Every so often I'll be highlighting a particular skit from my site ChristianSkitScripts.com, when I feel like it's the right time. Today we are looking at the skit titled "The Audition." Wanting to cross over into secular entertainment, a Christian actor tries out for the role of an action hero in a major motion picture. Torn between his standards and the desire to get the role, the aspiring "new Eastwood" finds that being a crossover artist puts him on the wrong side of the fence. Lasting about 10 minutes, and using three people (with one offstage on a mic), this skit is easy to do, and is a powerful witness about the price of compromise.
After being put through his paces in several types of situations to see how the actor can handle them, each one comically depicting typical Hollywood tropes, the hopeful actor stumbles when he is required to read profanity from the script in one dramatic scene. He protests, and draws the ire of the producer conducting the audition. Here is an excerpt from that scene:
Jake: To be honest, Mr. O'Neal, I'm... uncomfortable with some of the language in it. I thought that I could just substitute something less offensive and still get the meaning across.
Producer: The swearing has to stay, to make the scene work. Your character isn't a Boy Scout, he's a seasoned field agent. Now read it again, with the lines done right.
Jake: (Reluctantly, he starts again.) "Hold it right there, Brock. What's this... what's this..."
(He stops and lowers the script.)
Producer: What's the problem, Jake?
Jake: I'm sorry, I just can't do the lines with all the cursing in it. I don't use that kind of language in my life, and I can't bring myself to do it on camera with everyone watching. If I play a hero, the kids watching will imitate me, and I don't want to be responsible for that.
(Irwin has lowered his script in amazement as he hears this.)
Producer: (After a moment's silence.) You're... you're kidding me, right? (Laughs.) Yeah, you're kidding, showing me you can do comedy! (Chuckles.) That's funny stuff. But this scene isn't supposed to be funny. Now let's try again. Really let loose on him and show him you mean business!
Jake: I do mean business, Mr. O'Neal. I'd prefer not to do it with the swearing and blasphemy.
Producer: (Unbelieving.) This guy sounds serious. Is he serious, Irwin?
Irwin: (Turning toward the light.) I think he is, Mr. O'Neal.
Producer: I don't believe this. What are you, a Ward Cleaver or something? This audition ain't for a Superman movie, it's for Lone Wolf. He's tough, a man's man.
Jake: I have no objections against playing a tough man. One of the toughest men ever portrayed in the movies was done without saying a single dirty word. Remember Jesus in his recent record-breaking movie?
Producer: Jesus? (It dawns on him.) You're a Christian.
Jake: Yes, sir, I am.
Producer: (Under his breath.) Mohammad on a Moped! Why don't they screen these people better than this? (To Jake.) Look, kid, you got the look for a leading man in Hollywood. You carry yourself well and you could go far with the right contacts. But all the contacts in the world won't help, if you won't take a role just because you have some personal moral objection to it. You might as well forget about making it in this town with that attitude.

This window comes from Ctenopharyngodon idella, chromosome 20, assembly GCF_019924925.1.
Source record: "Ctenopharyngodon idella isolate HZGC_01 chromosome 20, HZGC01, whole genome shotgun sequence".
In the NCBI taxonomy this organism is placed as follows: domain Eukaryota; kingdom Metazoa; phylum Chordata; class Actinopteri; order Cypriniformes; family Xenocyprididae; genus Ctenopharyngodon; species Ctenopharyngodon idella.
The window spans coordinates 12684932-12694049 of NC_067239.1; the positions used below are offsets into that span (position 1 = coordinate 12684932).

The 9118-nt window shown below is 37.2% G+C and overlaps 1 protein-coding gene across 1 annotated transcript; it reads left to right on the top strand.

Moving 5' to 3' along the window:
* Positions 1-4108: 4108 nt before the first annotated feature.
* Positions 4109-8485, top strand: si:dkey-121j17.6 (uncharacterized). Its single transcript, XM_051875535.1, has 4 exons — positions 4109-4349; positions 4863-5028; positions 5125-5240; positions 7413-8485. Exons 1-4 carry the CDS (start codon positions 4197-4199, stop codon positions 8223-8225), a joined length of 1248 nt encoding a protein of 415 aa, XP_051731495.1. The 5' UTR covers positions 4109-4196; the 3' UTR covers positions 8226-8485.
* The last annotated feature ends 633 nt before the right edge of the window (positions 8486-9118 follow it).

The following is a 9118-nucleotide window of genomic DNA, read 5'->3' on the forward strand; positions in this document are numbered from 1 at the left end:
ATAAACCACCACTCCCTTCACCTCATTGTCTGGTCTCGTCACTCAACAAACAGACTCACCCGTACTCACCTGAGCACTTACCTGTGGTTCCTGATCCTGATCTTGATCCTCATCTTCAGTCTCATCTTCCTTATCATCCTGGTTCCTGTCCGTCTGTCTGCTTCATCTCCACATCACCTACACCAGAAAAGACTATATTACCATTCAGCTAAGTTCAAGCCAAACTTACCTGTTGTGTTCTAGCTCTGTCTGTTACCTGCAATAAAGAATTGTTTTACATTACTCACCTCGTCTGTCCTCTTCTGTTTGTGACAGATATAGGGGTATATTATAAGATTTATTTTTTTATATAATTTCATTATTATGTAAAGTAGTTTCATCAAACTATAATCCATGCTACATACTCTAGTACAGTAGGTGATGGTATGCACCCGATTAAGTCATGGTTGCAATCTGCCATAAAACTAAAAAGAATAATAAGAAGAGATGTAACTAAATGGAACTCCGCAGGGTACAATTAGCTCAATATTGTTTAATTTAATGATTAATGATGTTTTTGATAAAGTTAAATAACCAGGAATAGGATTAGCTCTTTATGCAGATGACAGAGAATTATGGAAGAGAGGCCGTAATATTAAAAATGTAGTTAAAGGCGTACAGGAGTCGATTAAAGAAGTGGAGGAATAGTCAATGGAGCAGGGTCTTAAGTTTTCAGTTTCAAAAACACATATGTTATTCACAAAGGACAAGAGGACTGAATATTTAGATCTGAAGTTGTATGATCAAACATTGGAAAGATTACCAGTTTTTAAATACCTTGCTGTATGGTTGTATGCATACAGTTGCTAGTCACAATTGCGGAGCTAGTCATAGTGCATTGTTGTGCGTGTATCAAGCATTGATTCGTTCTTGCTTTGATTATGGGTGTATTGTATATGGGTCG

Jake: So you're telling me there are no movie producers with morality? You have personal morals, don't you?
(Irwin makes a sarcastic "p-h-h-t-t-t" sound through his lips as if amused.)
Producer: (Sharply.) Yes, Mr. Do-Right, I have morals, they just happen to be different from yours.
Irwin: (Snickers under his breath.) You can say that again.
Producer: (Darkly.) I heard that, Irwin.
Jake: Besides, Mr. O'Neal, it's not just the language. I was having trouble with the violence and sexual promiscuity the hero, so-called, endorses by his lifestyle. I can't go against my convictions.
Producer: Mr. Sheldon, thanks for...
Producer: Yeah, whatever. Thanks for coming to the audition. We'll look at your tape, and if the director thinks you have potential, you'll get a call-back. But personally, I wouldn't lose any sleep waiting for one. Thank you. Good day. Irwin, bring on the next one.
Jake: Now just a second. Let me get this straight... you're dismissing me just because I'm not a foul-mouthed, unprincipled heathen like most of the other actors around here? What about talent? Doesn't it count for anything any more?
(End of the excerpt.) By the end of the skit, Jake realizes his calling lies in a different direction, but one that can still use his talents. As he leaves, confident in his decision, the stage hand follows after him, wanting to know more about a life that can be led with integrity and such joy. The producer, left alone, goes into a fit which triggers a heart palpitation. The skit ends with him calling for help, but there is no-one around to hear him.
There is a soundtrack CD to go with it to supply the many sound effects needed, and will make it much funnier and effective. Preview it on the script page, or just click here.
Your actors and audience will enjoy this skit, which can be done with the script in hand, as this is written into the scene, as part of the audition. So go here to read and print out the entire free script right now!
Here is one testimonial email from a person that used it:
We performed "The Audition" on May 1st, at our Awana Awards Banquet at the Cornerstone Community Church in Auburn, CA.
Thank you so much for putting your site together and offering scripts with a powerful message. "The Audition" was incredible. I am no actor, yet even I was able to prepare and deliver the lines because most lines had cues from other actors. Very easy to perform!
Thanks again and God bless you.
Cornerstone Community Church